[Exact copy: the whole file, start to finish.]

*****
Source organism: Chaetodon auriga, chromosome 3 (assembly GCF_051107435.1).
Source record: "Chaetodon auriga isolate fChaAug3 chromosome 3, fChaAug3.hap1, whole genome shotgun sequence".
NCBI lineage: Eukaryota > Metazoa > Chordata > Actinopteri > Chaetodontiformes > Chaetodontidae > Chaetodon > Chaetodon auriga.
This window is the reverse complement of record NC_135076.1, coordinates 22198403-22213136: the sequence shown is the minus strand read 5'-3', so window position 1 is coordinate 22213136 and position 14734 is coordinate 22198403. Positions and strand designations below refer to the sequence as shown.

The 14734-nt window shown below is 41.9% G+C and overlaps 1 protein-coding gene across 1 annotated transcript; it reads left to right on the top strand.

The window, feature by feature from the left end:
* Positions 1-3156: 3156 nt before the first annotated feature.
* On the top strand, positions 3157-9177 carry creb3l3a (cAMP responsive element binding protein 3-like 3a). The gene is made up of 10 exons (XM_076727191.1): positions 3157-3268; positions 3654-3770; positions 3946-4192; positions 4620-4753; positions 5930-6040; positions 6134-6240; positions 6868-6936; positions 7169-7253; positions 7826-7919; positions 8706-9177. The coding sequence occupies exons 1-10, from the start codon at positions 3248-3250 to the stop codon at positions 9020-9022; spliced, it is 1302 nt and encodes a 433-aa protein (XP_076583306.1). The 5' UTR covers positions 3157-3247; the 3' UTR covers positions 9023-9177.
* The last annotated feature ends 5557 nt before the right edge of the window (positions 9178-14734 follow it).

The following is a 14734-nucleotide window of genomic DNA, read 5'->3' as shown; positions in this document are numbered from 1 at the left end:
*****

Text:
Source organism: Chaetodon auriga, chromosome 3 (assembly GCF_051107435.1).
Source record: "Chaetodon auriga isolate fChaAug3 chromosome 3, fChaAug3.hap1, whole genome shotgun sequence".
NCBI lineage: Eukaryota > Metazoa > Chordata > Actinopteri > Chaetodontiformes > Chaetodontidae > Chaetodon > Chaetodon auriga.
This window is the reverse complement of record NC_135076.1, coordinates 22198403-22213136: the sequence shown is the minus strand read 5'-3', so window position 1 is coordinate 22213136 and position 14734 is coordinate 22198403. Positions and strand designations below refer to the sequence as shown.

The 14734-nt window shown below is 41.9% G+C and overlaps 1 protein-coding gene across 1 annotated transcript; it reads left to right on the top strand.

The window, feature by feature from the left end:
* Positions 1-3156: 3156 nt before the first annotated feature.
* On the top strand, positions 3157-9177 carry creb3l3a (cAMP responsive element binding protein 3-like 3a). The gene is made up of 10 exons (XM_076727191.1): positions 3157-3268; positions 3654-3770; positions 3946-4192; positions 4620-4753; positions 5930-6040; positions 6134-6240; positions 6868-6936; positions 7169-7253; positions 7826-7919; positions 8706-9177. The coding sequence occupies exons 1-10, from the start codon at positions 3248-3250 to the stop codon at positions 9020-9022; spliced, it is 1302 nt and encodes a 433-aa protein (XP_076583306.1). The 5' UTR covers positions 3157-3247; the 3' UTR covers positions 9023-9177.
* The last annotated feature ends 5557 nt before the right edge of the window (positions 9178-14734 follow it).

The following is a 14734-nucleotide window of genomic DNA, read 5'->3' as shown; positions in this document are numbered from 1 at the left end: